## Tuesday, February 5, 2013

### Don't turn that dial!

Okay, so this is a little late, but I want to talk about my physics lab from last Wednesday. I haven't had a lab course since I took Chemistry my junior year of high school, and that was eleven years ago. Working with a lab partner, writing down results, adjusting the apparatus -- these are things I (until recently) thought I was probably done with. Since I'm trying to become a scientist, however, I may have to get used to this routine.

Anyway, the lab was split into two parts. The first part had me and a partner measuring the spring constant of a spring by pulling a force gauge attached to said spring. After recording the force from the gauge and the distance we'd stretched the spring, we could find the slope of a Force vs. Distance graph, and that slope was the spring constant in newtons/meter -- the higher the value, the stronger the spring.

The exercise was decidedly unrelated to electricity and magnetism (unless you want to talk about the fact that chemical bonds are electric in nature). I think the point was just to acquaint us with doing a lab, which I suppose is necessary given that some of the students haven't taken a lab course in eleven years.

After that, however, the professor had each of us individually play with an analog oscilloscope. We weren't attempting to measure anything with the oscilloscope -- just push buttons and turn dials so that we could familiarize ourselves with its function.

For those unfamiliar with an oscilloscope (I had heard of but never seen one before last Wednesday), it's a device that measures an incoming electrical signal and displays a corresponding Volts vs. Seconds graph.

Here's a picture of the model we were using:

Manipulating and calibrating the o-scope (as the prof called it) is a somewhat tricky enterprise. The display is divided into a grid, and you can adjust the number of volts and seconds per length of grid. As you can see, however, there are a wide variety of other knobs and controls that are required to produce a clean image of the incoming signal. And throughout this whole process, I was wondering, is this really necessary?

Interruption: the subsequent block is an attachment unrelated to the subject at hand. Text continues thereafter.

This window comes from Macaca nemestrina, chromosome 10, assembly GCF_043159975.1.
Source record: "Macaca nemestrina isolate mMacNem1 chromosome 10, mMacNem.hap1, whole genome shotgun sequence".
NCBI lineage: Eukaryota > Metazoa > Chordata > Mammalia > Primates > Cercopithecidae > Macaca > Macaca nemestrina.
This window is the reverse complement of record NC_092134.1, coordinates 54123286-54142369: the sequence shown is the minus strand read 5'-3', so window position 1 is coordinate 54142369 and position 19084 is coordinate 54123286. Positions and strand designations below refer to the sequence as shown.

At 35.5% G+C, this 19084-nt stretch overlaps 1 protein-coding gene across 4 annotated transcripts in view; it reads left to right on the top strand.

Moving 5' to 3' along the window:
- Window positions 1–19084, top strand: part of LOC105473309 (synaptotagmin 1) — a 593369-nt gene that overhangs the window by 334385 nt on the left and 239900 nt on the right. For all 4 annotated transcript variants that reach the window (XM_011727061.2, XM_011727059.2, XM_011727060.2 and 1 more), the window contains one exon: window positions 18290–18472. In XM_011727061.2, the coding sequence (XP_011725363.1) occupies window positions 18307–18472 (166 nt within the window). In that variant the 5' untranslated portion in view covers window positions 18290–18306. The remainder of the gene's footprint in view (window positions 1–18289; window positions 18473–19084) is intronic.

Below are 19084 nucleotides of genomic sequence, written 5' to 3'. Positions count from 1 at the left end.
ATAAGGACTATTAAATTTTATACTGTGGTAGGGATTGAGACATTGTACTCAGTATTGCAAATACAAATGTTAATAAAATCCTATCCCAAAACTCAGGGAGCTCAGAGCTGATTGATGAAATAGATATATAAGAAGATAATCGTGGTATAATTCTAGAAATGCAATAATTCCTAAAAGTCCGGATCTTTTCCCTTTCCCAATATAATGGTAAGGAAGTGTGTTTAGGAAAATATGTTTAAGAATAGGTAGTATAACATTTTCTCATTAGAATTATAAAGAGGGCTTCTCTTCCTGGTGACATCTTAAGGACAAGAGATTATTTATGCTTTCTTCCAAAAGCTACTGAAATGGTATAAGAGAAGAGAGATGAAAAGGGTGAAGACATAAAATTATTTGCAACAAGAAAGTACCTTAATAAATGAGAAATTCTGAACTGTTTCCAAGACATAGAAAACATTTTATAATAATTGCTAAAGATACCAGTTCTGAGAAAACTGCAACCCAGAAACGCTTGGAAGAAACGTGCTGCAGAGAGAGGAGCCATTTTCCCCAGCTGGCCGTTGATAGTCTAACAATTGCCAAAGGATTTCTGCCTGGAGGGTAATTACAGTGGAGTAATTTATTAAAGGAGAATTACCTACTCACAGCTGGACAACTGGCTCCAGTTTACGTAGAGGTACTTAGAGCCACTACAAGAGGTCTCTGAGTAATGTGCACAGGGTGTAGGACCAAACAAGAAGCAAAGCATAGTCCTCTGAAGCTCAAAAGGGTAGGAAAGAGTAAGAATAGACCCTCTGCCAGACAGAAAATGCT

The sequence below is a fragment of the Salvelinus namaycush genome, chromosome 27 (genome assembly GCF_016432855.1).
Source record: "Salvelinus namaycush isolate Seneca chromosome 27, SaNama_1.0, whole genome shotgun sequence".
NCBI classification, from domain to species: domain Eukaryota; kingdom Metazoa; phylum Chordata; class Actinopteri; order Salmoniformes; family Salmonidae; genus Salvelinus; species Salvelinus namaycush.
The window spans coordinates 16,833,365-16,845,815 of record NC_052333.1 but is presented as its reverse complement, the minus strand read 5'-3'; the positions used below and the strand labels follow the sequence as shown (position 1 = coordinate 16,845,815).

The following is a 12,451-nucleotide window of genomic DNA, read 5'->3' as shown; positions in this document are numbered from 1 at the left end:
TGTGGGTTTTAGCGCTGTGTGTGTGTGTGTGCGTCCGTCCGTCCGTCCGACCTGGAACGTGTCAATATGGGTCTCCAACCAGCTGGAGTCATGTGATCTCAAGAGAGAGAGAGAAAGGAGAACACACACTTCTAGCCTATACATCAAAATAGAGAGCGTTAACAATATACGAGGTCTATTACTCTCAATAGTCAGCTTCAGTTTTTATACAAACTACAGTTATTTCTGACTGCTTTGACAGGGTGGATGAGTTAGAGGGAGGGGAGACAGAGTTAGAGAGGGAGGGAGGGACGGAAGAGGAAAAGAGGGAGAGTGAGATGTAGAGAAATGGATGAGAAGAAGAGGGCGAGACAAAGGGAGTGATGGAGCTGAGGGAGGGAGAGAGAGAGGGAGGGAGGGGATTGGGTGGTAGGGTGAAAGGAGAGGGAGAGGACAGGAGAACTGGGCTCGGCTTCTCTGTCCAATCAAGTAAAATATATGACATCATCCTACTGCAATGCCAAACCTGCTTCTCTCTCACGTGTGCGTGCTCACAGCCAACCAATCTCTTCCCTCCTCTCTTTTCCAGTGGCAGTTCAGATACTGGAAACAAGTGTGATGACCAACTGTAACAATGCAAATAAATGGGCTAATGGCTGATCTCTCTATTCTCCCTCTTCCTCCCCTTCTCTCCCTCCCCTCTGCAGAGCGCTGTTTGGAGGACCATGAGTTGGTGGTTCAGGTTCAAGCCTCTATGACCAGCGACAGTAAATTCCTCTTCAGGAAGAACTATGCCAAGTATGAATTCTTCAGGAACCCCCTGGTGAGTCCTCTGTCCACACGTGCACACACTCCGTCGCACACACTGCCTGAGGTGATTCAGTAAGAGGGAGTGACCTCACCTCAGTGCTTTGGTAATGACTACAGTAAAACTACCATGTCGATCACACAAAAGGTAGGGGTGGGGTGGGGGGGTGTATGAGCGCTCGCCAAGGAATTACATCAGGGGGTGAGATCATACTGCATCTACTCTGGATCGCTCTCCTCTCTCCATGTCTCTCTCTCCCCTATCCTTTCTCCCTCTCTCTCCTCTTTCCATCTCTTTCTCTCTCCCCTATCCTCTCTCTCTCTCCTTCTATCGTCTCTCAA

I mean, perhaps I'm putting the cart before the horse, but this is 2013; shouldn't there be an iPhone app that can do this for me? (Yes.) In fact, isn't that exactly what any piece of audio equipment does when it translates electric signals into sound -- measure the frequency and amplitude of the wave?

Yeah, I'm in an introductory E&M course. Yeah, we're going over the basics. But is learning to fine-tune an o-scope like a WW2 radio operator really going to be useful in our later physics careers?

I can imagine two ways in which it might be. The first possibility is that while of course there will be software that can identify the sinusoidal wave (or whatever) of an electric signal when we're working scientists, someone has to write that software. In that case, having an intuitive feel for what we're attempting to measure might be useful.

The other possibility I can imagine is that a working scientist will have to play with significantly more complex pieces of machinery, and training on a somewhat antiquated oscilloscope is a necessary first step toward that goal. I mean, you can't start with the LHC, right?

I thought of both these counter-arguments to my original complaint, but I don't know how much stock I put in either of them. Unless I'm actually going to use an oscilloscope as a scientist, isn't there something that more closely resembles a piece of modern scientific equipment that we could be using?

According to wiki:
Oscilloscopes are used in the sciences, medicine, engineering, and telecommunications industry. General-purpose instruments are used for maintenance of electronic equipment and laboratory work. Special-purpose oscilloscopes may be used for such purposes as analyzing an automotive ignition system, or to display the waveform of the heartbeat as an electrocardiogram.
Ah, I did not know that EKGs were essentially specialized o-scopes. That's neat! But I'm a little hazy on what "maintenance of electronic equipment and laboratory work" means for general-purpose o-scopes. A little more reading tells me that they can be used to test the changing voltage of a device to make sure it's working within expected parameters. That's obviously useful, but again I feel as if this is something that could be done by a piece of software. Do we really need a human to turn a dial until the display stops spazzing, or can we just use a do...while loop?

Anywho, I think that's enough griping for now. Perhaps I should be a theorist.